As the approval of faricimab in nAMD and DME was based on the aforementioned phase III trials, multiple studies have been published to examine the efficacy and safety of faricimab in real-world practice, as well as how retina specialists have adopted the new treatment in their practices. A prospective study (TRUCKEE) of 475 eyes with nAMD by Khanani et al. showed that for both treatment-naïve patients and patients previously treated with other antiVEGF agents, faricimab showed improvements in BCVA and CST and resolution of subretinal fluid in 37% of eyes and intraretinal fluid in 16% of eyes.16 The TRUCKEE study found only one case each of intraocular inflammation and endophthalmitis, both of which were treated and resolved. A study by Maruyama-Inoue et al. compared the effect of three every four week (Q4W) intravitreal brolucizumab doses versus three Q4W intravitreal faricimab doses on eyes with treatment-naïve nAMD.17 They found a similar response in visual acuity and CST at 4 months. However, physicians must consider adverse side effects in addition to efficacy when selecting therapeutics, and notably, 1 of the 42 eyes treated with brolucizumab developed intraocular inflammation, a previously documented adverse event.17,18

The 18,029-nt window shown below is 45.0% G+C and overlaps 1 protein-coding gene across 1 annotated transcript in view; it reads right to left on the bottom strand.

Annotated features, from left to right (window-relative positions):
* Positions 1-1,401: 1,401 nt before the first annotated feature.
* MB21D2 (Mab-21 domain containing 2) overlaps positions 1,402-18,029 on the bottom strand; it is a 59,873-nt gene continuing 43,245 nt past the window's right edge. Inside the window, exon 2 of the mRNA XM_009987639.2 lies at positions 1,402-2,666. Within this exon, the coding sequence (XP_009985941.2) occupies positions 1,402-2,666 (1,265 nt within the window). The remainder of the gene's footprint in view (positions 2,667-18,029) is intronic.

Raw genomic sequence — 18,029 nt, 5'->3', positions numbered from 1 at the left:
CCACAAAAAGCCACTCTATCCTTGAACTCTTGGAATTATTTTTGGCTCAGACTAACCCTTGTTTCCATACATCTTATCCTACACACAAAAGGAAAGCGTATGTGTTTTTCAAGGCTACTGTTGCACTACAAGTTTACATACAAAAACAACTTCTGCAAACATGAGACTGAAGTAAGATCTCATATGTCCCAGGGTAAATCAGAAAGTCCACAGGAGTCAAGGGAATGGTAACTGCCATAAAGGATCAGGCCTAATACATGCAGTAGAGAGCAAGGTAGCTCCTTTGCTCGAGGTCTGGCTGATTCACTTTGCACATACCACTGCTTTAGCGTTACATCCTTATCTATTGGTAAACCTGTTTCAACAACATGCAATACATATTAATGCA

Several studies have investigated the efficacy of faricimab in patients who already received other therapeutics for nAMD. A retrospective study by Rush et al. found that among patients with nAMD refractory to intravitreal aflibercept (CST >300 μm), 39% of eyes that were switched from aflibercept to faricimab had a CST of less than 300 μm compared with 7% who remained on aflibercept.19 They also noted that 39% of faricimab-treated eyes gained at least two lines of visual acuity compared with only 7% of eyes remaining on aflibercept. Another study by Szigiato et al. investigating the effect of intravitreal faricimab on nAMD refractory to intravitreal aflibercept, bevacizumab, ranibizumab or brolucizumab found a small (11.6 μm) but significant reduction in the mean CST and no significant change in visual acuity.20 Of note, the patient population of this study had a smaller mean CST at the start of the treatment (267 μm) than that in the study by Rush et al. (393 μm).19,20 Kishi et al. investigated patients with nAMD non-responsive or refractory to intravitreal aflibercept less than Q8W.21 They were switched to faricimab using treat-and-extend with at least three doses. They found no significant difference in visual acuity but did notice a significant reduction in CST. In summary, these studies consistently found significant structural changes; however, only one of the three real-world studies noted a functional change.